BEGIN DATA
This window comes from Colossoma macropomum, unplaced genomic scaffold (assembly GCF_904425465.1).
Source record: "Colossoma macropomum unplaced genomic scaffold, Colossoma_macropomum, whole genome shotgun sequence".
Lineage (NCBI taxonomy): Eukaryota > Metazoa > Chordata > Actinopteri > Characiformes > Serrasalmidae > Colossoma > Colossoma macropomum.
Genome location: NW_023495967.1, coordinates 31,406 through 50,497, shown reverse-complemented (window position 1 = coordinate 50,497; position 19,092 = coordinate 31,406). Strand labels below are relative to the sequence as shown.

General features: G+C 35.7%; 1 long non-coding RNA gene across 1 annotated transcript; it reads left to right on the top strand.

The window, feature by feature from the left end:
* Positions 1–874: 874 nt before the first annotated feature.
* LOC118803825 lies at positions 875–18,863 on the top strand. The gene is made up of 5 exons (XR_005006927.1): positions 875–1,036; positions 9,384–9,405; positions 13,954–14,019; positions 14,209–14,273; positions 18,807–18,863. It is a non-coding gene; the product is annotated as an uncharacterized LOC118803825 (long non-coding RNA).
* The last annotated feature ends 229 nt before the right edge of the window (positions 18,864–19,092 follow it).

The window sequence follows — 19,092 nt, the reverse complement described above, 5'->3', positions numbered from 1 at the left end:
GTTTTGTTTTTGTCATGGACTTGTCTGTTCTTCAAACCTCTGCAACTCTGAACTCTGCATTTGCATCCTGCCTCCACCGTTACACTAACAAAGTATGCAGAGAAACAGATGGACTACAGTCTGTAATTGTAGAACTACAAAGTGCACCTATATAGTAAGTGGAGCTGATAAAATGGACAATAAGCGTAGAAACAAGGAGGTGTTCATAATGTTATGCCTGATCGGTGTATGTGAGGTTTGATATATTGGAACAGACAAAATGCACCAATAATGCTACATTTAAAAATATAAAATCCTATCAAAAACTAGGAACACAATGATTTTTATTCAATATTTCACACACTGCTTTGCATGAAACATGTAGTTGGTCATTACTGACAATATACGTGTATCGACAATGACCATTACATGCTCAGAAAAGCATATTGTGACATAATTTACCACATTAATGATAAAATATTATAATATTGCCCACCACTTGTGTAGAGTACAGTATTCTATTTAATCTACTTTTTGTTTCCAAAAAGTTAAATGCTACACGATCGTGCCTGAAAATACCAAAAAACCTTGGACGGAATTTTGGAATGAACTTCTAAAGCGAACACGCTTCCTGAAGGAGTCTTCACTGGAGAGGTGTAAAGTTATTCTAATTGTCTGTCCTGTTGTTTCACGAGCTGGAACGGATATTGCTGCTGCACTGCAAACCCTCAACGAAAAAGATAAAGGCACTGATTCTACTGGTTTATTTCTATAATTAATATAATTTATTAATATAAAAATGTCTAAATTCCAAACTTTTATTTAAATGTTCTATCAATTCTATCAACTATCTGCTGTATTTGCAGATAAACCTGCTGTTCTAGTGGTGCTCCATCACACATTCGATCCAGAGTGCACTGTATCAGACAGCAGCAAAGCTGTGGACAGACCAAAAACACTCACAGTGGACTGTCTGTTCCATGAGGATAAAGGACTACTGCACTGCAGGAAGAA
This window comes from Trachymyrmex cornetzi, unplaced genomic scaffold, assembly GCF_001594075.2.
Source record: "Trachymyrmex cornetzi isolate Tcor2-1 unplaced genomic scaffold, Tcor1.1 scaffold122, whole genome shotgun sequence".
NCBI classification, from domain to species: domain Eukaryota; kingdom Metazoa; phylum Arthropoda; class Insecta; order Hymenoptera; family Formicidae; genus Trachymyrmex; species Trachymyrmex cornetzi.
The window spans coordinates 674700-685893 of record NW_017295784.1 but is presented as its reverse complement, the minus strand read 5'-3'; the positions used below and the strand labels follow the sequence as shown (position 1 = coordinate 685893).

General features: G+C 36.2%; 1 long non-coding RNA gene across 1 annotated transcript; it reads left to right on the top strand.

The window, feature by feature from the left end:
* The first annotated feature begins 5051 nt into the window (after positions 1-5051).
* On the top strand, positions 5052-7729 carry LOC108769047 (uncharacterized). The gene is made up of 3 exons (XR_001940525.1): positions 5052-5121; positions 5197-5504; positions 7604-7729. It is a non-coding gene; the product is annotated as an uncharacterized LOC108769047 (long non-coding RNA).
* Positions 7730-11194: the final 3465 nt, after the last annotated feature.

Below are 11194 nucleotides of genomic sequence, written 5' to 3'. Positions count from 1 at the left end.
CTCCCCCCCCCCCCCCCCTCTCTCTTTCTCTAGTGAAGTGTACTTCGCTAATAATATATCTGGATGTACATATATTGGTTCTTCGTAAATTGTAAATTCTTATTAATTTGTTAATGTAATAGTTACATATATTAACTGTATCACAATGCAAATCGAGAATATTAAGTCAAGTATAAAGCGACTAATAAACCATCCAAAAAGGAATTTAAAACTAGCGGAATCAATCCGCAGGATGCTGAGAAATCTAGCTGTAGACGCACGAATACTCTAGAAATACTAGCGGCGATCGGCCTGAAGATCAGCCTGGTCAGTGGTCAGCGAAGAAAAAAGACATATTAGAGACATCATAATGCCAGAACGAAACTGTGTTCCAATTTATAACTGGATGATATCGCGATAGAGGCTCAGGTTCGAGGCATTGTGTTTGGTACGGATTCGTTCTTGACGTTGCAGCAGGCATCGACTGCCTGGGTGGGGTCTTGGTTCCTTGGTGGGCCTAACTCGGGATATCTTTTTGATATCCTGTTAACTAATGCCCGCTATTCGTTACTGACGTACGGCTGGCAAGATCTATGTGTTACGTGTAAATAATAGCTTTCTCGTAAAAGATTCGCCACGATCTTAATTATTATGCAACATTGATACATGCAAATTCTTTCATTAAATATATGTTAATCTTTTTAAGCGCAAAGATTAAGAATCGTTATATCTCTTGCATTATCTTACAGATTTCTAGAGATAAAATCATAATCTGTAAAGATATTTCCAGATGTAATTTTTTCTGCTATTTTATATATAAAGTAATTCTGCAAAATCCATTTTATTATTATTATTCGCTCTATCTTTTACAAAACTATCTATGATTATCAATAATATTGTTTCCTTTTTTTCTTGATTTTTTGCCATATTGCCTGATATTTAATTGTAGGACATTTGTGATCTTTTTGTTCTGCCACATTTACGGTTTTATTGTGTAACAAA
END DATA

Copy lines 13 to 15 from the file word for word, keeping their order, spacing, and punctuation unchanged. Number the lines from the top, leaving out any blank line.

Source record: "Trachymyrmex cornetzi isolate Tcor2-1 unplaced genomic scaffold, Tcor1.1 scaffold122, whole genome shotgun sequence".
NCBI classification, from domain to species: domain Eukaryota; kingdom Metazoa; phylum Arthropoda; class Insecta; order Hymenoptera; family Formicidae; genus Trachymyrmex; species Trachymyrmex cornetzi.
The window spans coordinates 674700-685893 of record NW_017295784.1 but is presented as its reverse complement, the minus strand read 5'-3'; the positions used below and the strand labels follow the sequence as shown (position 1 = coordinate 685893).